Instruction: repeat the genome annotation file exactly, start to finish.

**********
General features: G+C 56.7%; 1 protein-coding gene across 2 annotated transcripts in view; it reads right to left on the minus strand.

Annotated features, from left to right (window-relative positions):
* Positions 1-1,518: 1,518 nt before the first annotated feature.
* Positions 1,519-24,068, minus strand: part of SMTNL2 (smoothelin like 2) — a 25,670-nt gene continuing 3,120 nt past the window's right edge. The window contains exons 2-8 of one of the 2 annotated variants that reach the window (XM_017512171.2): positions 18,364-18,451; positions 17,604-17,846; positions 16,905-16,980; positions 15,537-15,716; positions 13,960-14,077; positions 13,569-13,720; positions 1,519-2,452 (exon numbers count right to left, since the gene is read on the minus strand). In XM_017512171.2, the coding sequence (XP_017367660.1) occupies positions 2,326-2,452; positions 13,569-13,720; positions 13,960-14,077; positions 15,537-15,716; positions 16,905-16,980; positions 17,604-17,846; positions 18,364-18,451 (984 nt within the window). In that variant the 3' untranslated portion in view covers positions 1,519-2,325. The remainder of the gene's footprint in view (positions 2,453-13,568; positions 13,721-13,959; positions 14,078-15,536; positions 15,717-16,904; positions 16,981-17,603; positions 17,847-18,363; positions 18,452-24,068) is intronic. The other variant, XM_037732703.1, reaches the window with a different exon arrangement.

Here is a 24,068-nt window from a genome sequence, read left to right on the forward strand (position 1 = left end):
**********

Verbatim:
General features: G+C 56.7%; 1 protein-coding gene across 2 annotated transcripts in view; it reads right to left on the minus strand.

Annotated features, from left to right (window-relative positions):
* Positions 1-1,518: 1,518 nt before the first annotated feature.
* Positions 1,519-24,068, minus strand: part of SMTNL2 (smoothelin like 2) — a 25,670-nt gene continuing 3,120 nt past the window's right edge. The window contains exons 2-8 of one of the 2 annotated variants that reach the window (XM_017512171.2): positions 18,364-18,451; positions 17,604-17,846; positions 16,905-16,980; positions 15,537-15,716; positions 13,960-14,077; positions 13,569-13,720; positions 1,519-2,452 (exon numbers count right to left, since the gene is read on the minus strand). In XM_017512171.2, the coding sequence (XP_017367660.1) occupies positions 2,326-2,452; positions 13,569-13,720; positions 13,960-14,077; positions 15,537-15,716; positions 16,905-16,980; positions 17,604-17,846; positions 18,364-18,451 (984 nt within the window). In that variant the 3' untranslated portion in view covers positions 1,519-2,325. The remainder of the gene's footprint in view (positions 2,453-13,568; positions 13,721-13,959; positions 14,078-15,536; positions 15,717-16,904; positions 16,981-17,603; positions 17,847-18,363; positions 18,452-24,068) is intronic. The other variant, XM_037732703.1, reaches the window with a different exon arrangement.

Here is a 24,068-nt window from a genome sequence, read left to right on the forward strand (position 1 = left end):